Presidents within the Southeastern Conference, the nation's first league to expand to 16 member schools, feel that number is plenty — for now.
“We’re positioned at 16 for a robust future,” an SEC athletic director told Saturday Down South. “The need just isn’t there.”
Two additional sources told SDS that potential future moves on the expansion front could change that “need," but conference presidents believe the SEC is positioned well for the future growth of college football.
“I don’t see any [expansion] move as threatening to us,” an SEC source told SDS.
Not even Notre Dame to the Big Ten, which recently announced it too will expand to 16 members with the addition of UCLA and USC in 2024. When asked if Notre Dame to the Big Ten would be a threatening move, the SEC source said, “Why? I’ll put our product versus. anyone’s product. So we’re going to just add schools to add schools? There’s no value in that.”
However, if the the Big Ten were to add not only Notre Dame, but additional Pac-12 or ACC schools, and become a 20-member league, the SEC landscape could change yet again.
As important as big ratings games are for future media rights deals, SEC presidents believe the success of the product on the field — and the resulting exclusive nature of the product — has been the critical factor in booming growth over the past two decades, SDS reported.
In 2002, the SEC distributed $95.7 million in media rights revenue to its 12 schools ($7.97 million per). In 2022, that number was $777.8 million for 14 schools ($55.5 million per), according to SDS.
"Any addition to the conference would have to be a significant addition that checks multiple boxes, including a blueblood brand, an elite television draw and the right fit," Matt Hayes of SDS wrote. "Texas and Oklahoma checked all the boxes last year when they applied for admission. Many administrators outside the SEC believe those moves kickstarted this latest round of expansion, forcing the Big Ten to add USC and UCLA to keep pace.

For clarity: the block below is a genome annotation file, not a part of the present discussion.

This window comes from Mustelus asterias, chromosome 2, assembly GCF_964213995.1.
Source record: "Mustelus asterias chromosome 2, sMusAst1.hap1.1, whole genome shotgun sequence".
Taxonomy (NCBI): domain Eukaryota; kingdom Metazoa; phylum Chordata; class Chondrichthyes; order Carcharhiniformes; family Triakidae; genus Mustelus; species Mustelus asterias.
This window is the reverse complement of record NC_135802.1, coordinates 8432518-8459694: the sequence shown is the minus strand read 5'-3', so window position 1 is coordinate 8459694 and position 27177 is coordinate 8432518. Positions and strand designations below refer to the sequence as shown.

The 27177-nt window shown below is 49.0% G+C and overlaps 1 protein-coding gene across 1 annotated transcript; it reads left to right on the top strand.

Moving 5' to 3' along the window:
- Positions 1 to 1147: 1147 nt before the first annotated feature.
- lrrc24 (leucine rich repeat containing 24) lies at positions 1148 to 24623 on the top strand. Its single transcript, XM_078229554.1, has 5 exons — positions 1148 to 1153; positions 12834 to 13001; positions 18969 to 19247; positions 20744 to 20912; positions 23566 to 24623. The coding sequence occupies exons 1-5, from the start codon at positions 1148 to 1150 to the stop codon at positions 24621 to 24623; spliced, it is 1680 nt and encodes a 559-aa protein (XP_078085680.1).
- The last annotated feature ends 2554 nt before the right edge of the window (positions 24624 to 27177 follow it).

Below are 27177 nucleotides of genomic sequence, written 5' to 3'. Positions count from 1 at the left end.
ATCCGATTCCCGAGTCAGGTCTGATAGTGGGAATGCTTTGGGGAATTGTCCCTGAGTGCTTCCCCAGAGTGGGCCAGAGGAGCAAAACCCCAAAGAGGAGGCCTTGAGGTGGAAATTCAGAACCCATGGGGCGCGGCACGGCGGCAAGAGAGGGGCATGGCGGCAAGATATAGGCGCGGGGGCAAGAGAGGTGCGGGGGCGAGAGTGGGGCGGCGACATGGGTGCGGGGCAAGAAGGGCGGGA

"The SEC’s simple response: Any other conference would’ve accepted Texas and Oklahoma. If the SEC would’ve said no, Texas and Oklahoma would’ve searched for higher monetary ground — likely in the Big Ten or Pac-12."
While Notre Dame could conceivably be another "fit" for the SEC, it appears the Irish first want to test the market to determine independent value. ND’s current NBC contract ($15 million annually) expires in 2025, and one industry source believes Notre Dame’s value could “at least be doubled” with NBC, CBS and multiple streaming sites bidding, SDS reported.
While there may be a few remaining schools outside Notre Dame — including Florida State and North Carolina — that could make sense for the SEC , the preference of conference presidents is to keep college football intact moving forward, an industry source told SDS. This includes involving all FBS schools in a football playoff format, whether that remains four teams or expands to eight.
“We talk about value all the time. Well, there’s great value in college football as a whole,” another SEC source told SDS. “I don’t think any of us, in any conference, can ignore that. There’s too much empirical data that shows it.”